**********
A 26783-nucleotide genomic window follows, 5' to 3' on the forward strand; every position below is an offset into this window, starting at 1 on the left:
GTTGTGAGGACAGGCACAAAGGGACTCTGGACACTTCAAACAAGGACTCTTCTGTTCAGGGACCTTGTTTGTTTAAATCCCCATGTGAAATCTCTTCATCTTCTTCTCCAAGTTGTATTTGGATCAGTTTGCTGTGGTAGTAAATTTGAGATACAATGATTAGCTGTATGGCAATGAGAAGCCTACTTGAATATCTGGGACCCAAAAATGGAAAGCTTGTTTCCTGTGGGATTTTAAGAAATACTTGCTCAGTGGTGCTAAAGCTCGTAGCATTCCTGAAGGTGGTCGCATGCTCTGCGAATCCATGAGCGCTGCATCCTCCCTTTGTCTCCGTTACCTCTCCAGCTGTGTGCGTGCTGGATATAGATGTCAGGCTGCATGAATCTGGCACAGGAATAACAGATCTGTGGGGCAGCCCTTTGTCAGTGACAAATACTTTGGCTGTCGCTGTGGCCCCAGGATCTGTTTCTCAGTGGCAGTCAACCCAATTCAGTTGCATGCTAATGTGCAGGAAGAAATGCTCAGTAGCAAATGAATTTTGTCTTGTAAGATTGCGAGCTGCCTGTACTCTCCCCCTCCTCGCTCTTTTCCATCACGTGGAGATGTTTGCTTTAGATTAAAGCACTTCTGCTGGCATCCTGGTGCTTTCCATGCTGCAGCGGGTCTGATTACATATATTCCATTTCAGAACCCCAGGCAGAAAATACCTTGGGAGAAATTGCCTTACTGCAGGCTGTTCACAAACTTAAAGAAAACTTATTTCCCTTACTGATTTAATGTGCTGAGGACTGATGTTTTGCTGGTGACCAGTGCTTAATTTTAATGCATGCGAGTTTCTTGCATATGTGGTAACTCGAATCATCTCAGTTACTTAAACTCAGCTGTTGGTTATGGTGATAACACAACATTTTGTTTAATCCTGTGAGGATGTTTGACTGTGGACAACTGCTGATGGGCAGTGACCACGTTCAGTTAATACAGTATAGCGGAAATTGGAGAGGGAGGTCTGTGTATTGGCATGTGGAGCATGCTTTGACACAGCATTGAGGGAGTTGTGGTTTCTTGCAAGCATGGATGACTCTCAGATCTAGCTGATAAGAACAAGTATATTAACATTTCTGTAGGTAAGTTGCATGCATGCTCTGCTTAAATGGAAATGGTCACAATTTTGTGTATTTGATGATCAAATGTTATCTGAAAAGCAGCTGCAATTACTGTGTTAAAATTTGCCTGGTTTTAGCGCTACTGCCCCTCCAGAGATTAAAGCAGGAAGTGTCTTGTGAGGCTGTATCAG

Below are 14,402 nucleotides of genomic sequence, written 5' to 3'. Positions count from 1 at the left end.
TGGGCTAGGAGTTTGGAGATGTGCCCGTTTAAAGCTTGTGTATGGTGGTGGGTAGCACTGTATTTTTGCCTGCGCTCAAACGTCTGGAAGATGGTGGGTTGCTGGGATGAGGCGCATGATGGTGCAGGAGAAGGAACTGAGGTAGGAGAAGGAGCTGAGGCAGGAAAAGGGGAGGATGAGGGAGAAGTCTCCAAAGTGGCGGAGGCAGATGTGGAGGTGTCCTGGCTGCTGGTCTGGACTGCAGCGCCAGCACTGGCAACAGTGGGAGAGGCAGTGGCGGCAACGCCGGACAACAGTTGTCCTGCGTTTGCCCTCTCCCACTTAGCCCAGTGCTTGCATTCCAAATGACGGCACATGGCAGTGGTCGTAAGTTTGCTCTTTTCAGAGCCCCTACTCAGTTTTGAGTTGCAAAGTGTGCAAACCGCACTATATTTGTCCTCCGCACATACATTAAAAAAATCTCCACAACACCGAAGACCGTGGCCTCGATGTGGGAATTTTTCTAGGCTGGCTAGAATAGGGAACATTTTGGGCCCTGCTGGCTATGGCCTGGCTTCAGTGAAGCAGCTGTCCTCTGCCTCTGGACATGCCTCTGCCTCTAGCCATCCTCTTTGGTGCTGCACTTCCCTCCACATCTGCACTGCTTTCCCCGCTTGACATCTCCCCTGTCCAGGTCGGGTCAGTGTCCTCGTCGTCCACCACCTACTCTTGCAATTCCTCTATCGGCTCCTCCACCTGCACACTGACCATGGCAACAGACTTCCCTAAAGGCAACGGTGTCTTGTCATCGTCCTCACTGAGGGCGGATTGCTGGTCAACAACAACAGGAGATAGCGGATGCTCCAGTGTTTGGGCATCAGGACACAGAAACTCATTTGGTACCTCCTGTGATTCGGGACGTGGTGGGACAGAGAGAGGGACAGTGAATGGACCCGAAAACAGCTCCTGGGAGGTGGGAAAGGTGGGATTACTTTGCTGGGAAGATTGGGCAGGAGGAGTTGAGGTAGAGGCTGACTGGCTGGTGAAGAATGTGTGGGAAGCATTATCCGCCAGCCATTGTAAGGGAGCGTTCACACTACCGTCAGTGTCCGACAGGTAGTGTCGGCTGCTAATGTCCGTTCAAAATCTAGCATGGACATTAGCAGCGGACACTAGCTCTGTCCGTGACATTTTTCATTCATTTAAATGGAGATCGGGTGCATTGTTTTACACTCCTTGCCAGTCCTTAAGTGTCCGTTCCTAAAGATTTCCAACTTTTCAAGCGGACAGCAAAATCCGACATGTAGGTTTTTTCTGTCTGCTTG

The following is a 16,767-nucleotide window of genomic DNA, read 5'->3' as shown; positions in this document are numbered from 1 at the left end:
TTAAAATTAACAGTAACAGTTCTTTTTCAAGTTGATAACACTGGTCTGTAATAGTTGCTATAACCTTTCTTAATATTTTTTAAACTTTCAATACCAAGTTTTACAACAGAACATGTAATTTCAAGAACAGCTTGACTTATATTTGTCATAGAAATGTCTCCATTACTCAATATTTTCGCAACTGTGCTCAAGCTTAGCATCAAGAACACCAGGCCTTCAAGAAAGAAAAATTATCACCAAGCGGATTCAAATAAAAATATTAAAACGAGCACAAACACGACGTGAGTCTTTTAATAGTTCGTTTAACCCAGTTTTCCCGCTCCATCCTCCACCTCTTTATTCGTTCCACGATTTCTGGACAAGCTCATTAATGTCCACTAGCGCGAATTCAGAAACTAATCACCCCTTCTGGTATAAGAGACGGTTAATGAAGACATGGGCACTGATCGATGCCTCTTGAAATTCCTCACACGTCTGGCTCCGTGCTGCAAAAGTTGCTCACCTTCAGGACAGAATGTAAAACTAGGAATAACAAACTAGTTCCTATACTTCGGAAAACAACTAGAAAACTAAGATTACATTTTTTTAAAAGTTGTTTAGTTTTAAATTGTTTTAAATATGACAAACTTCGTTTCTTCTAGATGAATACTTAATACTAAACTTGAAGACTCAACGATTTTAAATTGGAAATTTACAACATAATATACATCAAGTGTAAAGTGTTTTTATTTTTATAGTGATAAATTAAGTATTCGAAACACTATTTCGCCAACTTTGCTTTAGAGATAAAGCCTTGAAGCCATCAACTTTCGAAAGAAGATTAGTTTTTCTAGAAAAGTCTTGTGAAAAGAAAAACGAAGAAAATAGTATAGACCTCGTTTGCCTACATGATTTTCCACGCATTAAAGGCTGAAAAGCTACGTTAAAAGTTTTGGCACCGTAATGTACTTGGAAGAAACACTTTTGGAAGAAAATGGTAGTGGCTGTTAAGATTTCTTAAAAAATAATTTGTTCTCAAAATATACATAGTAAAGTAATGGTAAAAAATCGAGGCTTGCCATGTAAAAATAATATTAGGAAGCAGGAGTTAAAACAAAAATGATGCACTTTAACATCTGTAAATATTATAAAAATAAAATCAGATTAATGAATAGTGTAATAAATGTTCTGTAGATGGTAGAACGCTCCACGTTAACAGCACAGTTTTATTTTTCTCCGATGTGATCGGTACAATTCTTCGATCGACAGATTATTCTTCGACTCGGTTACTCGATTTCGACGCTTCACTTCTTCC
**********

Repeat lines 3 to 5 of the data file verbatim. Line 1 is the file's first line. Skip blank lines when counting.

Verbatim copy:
Below are 14,402 nucleotides of genomic sequence, written 5' to 3'. Positions count from 1 at the left end.
TGGGCTAGGAGTTTGGAGATGTGCCCGTTTAAAGCTTGTGTATGGTGGTGGGTAGCACTGTATTTTTGCCTGCGCTCAAACGTCTGGAAGATGGTGGGTTGCTGGGATGAGGCGCATGATGGTGCAGGAGAAGGAACTGAGGTAGGAGAAGGAGCTGAGGCAGGAAAAGGGGAGGATGAGGGAGAAGTCTCCAAAGTGGCGGAGGCAGATGTGGAGGTGTCCTGGCTGCTGGTCTGGACTGCAGCGCCAGCACTGGCAACAGTGGGAGAGGCAGTGGCGGCAACGCCGGACAACAGTTGTCCTGCGTTTGCCCTCTCCCACTTAGCCCAGTGCTTGCATTCCAAATGACGGCACATGGCAGTGGTCGTAAGTTTGCTCTTTTCAGAGCCCCTACTCAGTTTTGAGTTGCAAAGTGTGCAAACCGCACTATATTTGTCCTCCGCACATACATTAAAAAAATCTCCACAACACCGAAGACCGTGGCCTCGATGTGGGAATTTTTCTAGGCTGGCTAGAATAGGGAACATTTTGGGCCCTGCTGGCTATGGCCTGGCTTCAGTGAAGCAGCTGTCCTCTGCCTCTGGACATGCCTCTGCCTCTAGCCATCCTCTTTGGTGCTGCACTTCCCTCCACATCTGCACTGCTTTCCCCGCTTGACATCTCCCCTGTCCAGGTCGGGTCAGTGTCCTCGTCGTCCACCACCTACTCTTGCAATTCCTCTATCGGCTCCTCCACCTGCACACTGACCATGGCAACAGACTTCCCTAAAGGCAACGGTGTCTTGTCATCGTCCTCACTGAGGGCGGATTGCTGGTCAACAACAACAGGAGATAGCGGATGCTCCAGTGTTTGGGCATCAGGACACAGAAACTCATTTGGTACCTCCTGTGATTCGGGACGTGGTGGGACAGAGAGAGGGACAGTGAATGGACCCGAAAACAGCTCCTGGGAGGTGGGAAAGGTGGGATTACTTTGCTGGGAAGATTGGGCAGGAGGAGTTGAGGTAGAGGCTGACTGGCTGGTGAAGAATGTGTGGGAAGCATTATCCGCCAGCCATTGTAAGGGAGCGTTCACACTACCGTCAGTGTCCGACAGGTAGTGTCGGCTGCTAATGTCCGTTCAAAATCTAGCATGGACATTAGCAGCGGACACTAGCTCTGTCCGTGACATTTTTCATTCATTTAAATGGAGATCGGGTGCATTGTTTTACACTCCTTGCCAGTCCTTAAGTGTCCGTTCCTAAAGATTTCCAACTTTTCAAGCGGACAGCAAAATCCGACATGTAGGTTTTTTCTGTCTGCTTG

The following is a 16,767-nucleotide window of genomic DNA, read 5'->3' as shown; positions in this document are numbered from 1 at the left end: